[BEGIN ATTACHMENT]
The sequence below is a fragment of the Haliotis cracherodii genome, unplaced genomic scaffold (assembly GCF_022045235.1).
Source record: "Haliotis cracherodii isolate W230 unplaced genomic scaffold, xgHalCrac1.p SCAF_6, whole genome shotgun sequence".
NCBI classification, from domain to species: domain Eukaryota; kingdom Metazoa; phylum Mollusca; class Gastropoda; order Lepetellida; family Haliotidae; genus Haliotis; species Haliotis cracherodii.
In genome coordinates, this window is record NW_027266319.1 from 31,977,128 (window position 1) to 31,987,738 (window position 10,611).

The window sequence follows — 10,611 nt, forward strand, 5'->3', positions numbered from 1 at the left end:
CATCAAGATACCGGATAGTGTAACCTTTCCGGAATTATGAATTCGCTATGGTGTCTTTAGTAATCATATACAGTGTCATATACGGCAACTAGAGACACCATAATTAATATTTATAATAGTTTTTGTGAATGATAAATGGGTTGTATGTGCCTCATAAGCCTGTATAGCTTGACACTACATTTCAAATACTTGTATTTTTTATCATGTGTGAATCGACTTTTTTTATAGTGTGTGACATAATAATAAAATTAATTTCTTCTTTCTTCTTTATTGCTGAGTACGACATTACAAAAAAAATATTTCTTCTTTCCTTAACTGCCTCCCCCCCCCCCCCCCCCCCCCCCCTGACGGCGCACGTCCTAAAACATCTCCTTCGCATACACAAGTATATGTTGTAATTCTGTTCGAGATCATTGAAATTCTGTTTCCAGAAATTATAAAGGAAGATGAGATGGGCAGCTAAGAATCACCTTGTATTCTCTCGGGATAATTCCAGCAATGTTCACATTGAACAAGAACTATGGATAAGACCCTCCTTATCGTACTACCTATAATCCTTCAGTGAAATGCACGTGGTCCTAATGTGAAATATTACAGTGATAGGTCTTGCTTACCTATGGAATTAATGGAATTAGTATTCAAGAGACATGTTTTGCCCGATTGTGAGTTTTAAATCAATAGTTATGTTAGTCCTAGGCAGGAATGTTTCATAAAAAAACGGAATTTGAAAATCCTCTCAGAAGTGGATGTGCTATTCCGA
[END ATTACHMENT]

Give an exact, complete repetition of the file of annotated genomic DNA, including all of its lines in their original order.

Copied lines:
The sequence below is a fragment of the Haliotis cracherodii genome, unplaced genomic scaffold (assembly GCF_022045235.1).
Source record: "Haliotis cracherodii isolate W230 unplaced genomic scaffold, xgHalCrac1.p SCAF_6, whole genome shotgun sequence".
NCBI classification, from domain to species: domain Eukaryota; kingdom Metazoa; phylum Mollusca; class Gastropoda; order Lepetellida; family Haliotidae; genus Haliotis; species Haliotis cracherodii.
In genome coordinates, this window is record NW_027266319.1 from 31,977,128 (window position 1) to 31,987,738 (window position 10,611).

The window sequence follows — 10,611 nt, forward strand, 5'->3', positions numbered from 1 at the left end:
CATCAAGATACCGGATAGTGTAACCTTTCCGGAATTATGAATTCGCTATGGTGTCTTTAGTAATCATATACAGTGTCATATACGGCAACTAGAGACACCATAATTAATATTTATAATAGTTTTTGTGAATGATAAATGGGTTGTATGTGCCTCATAAGCCTGTATAGCTTGACACTACATTTCAAATACTTGTATTTTTTATCATGTGTGAATCGACTTTTTTTATAGTGTGTGACATAATAATAAAATTAATTTCTTCTTTCTTCTTTATTGCTGAGTACGACATTACAAAAAAAATATTTCTTCTTTCCTTAACTGCCTCCCCCCCCCCCCCCCCCCCCCCCCTGACGGCGCACGTCCTAAAACATCTCCTTCGCATACACAAGTATATGTTGTAATTCTGTTCGAGATCATTGAAATTCTGTTTCCAGAAATTATAAAGGAAGATGAGATGGGCAGCTAAGAATCACCTTGTATTCTCTCGGGATAATTCCAGCAATGTTCACATTGAACAAGAACTATGGATAAGACCCTCCTTATCGTACTACCTATAATCCTTCAGTGAAATGCACGTGGTCCTAATGTGAAATATTACAGTGATAGGTCTTGCTTACCTATGGAATTAATGGAATTAGTATTCAAGAGACATGTTTTGCCCGATTGTGAGTTTTAAATCAATAGTTATGTTAGTCCTAGGCAGGAATGTTTCATAAAAAAACGGAATTTGAAAATCCTCTCAGAAGTGGATGTGCTATTCCGA